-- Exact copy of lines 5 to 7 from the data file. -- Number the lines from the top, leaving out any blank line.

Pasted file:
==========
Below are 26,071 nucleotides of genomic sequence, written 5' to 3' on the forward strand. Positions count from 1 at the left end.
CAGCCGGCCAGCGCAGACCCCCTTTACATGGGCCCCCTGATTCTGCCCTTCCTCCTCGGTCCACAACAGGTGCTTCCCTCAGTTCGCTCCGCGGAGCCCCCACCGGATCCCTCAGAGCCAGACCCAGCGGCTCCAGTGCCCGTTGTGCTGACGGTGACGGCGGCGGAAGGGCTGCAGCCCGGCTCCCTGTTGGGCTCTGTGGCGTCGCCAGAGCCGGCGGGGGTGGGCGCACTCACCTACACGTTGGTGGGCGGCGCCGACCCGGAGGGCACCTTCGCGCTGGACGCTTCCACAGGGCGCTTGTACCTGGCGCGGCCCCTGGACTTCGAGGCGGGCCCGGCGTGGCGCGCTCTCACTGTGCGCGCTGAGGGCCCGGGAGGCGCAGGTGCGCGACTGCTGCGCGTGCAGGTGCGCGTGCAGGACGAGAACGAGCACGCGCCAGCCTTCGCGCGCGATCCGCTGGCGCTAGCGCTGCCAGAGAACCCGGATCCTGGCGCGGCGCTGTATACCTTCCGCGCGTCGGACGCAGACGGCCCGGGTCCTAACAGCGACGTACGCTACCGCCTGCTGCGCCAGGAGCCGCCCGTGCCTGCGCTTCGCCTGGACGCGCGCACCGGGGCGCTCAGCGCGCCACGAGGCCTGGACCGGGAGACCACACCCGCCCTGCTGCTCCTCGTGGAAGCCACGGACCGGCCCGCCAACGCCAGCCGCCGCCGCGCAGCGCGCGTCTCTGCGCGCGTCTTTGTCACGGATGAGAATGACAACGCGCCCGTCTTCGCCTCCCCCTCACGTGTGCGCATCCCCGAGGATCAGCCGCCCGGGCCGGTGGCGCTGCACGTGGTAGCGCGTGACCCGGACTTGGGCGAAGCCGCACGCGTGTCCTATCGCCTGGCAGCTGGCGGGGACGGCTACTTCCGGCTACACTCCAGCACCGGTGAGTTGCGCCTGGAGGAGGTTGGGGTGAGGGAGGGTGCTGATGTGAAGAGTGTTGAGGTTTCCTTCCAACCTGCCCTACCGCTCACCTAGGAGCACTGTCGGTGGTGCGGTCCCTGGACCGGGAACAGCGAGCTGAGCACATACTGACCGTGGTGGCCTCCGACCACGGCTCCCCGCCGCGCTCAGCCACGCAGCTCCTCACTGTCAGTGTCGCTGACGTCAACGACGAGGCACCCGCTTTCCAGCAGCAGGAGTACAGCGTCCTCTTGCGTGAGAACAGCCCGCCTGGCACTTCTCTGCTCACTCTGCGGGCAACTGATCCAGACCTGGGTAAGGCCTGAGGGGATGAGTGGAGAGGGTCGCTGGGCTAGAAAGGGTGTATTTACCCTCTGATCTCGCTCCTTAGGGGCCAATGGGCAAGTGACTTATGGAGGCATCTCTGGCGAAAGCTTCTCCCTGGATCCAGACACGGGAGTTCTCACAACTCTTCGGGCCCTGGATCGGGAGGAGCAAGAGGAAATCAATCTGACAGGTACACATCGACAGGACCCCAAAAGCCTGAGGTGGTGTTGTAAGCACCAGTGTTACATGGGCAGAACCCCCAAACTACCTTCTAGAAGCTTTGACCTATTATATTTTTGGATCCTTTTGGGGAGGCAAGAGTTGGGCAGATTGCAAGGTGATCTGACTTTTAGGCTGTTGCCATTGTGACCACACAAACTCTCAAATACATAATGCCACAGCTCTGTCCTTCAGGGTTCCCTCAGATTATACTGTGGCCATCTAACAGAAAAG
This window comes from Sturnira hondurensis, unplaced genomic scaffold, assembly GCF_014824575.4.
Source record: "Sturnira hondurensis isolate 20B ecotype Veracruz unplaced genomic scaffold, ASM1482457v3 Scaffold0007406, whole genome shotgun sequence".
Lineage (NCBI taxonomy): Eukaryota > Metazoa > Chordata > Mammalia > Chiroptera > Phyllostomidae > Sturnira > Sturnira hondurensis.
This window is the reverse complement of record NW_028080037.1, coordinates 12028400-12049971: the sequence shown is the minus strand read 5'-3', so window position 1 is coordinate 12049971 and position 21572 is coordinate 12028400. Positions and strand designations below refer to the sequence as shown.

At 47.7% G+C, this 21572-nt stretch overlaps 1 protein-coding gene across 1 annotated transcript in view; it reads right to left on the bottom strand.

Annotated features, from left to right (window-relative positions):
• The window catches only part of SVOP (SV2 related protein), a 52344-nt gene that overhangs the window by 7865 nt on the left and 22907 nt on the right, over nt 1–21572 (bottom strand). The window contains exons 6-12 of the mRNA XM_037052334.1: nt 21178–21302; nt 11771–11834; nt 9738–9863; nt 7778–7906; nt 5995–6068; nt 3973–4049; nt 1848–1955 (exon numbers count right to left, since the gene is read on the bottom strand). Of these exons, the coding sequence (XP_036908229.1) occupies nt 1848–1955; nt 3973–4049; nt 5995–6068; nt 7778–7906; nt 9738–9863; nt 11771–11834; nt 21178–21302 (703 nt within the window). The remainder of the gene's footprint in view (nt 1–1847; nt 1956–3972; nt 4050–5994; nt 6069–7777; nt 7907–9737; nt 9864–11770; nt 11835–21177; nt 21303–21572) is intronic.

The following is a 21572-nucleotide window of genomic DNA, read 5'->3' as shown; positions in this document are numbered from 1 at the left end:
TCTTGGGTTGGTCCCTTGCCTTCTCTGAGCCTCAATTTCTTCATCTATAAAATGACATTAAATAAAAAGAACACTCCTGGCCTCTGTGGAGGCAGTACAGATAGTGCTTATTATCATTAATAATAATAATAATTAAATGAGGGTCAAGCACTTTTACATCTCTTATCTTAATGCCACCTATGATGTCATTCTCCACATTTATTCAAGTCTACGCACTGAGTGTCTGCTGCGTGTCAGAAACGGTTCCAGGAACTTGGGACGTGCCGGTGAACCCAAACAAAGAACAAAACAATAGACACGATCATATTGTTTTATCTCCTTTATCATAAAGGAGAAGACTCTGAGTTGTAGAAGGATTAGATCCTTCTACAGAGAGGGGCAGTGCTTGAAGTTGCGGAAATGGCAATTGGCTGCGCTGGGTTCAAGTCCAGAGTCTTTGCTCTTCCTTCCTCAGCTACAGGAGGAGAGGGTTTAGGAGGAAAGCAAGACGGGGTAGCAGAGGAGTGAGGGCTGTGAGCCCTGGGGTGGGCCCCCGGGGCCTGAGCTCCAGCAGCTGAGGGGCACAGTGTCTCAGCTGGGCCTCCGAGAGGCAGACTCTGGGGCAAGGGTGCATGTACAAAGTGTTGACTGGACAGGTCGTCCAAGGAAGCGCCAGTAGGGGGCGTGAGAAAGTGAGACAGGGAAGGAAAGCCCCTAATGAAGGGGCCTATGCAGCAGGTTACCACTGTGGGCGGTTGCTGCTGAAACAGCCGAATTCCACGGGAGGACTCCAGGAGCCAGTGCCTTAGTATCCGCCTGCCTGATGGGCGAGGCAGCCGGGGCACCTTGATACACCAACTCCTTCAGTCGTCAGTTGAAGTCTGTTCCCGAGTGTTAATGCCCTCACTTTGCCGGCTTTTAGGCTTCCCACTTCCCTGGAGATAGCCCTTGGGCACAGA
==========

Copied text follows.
Lineage (NCBI taxonomy): Eukaryota > Metazoa > Chordata > Mammalia > Chiroptera > Phyllostomidae > Sturnira > Sturnira hondurensis.
This window is the reverse complement of record NW_028080037.1, coordinates 12028400-12049971: the sequence shown is the minus strand read 5'-3', so window position 1 is coordinate 12049971 and position 21572 is coordinate 12028400. Positions and strand designations below refer to the sequence as shown.

At 47.7% G+C, this 21572-nt stretch overlaps 1 protein-coding gene across 1 annotated transcript in view; it reads right to left on the bottom strand.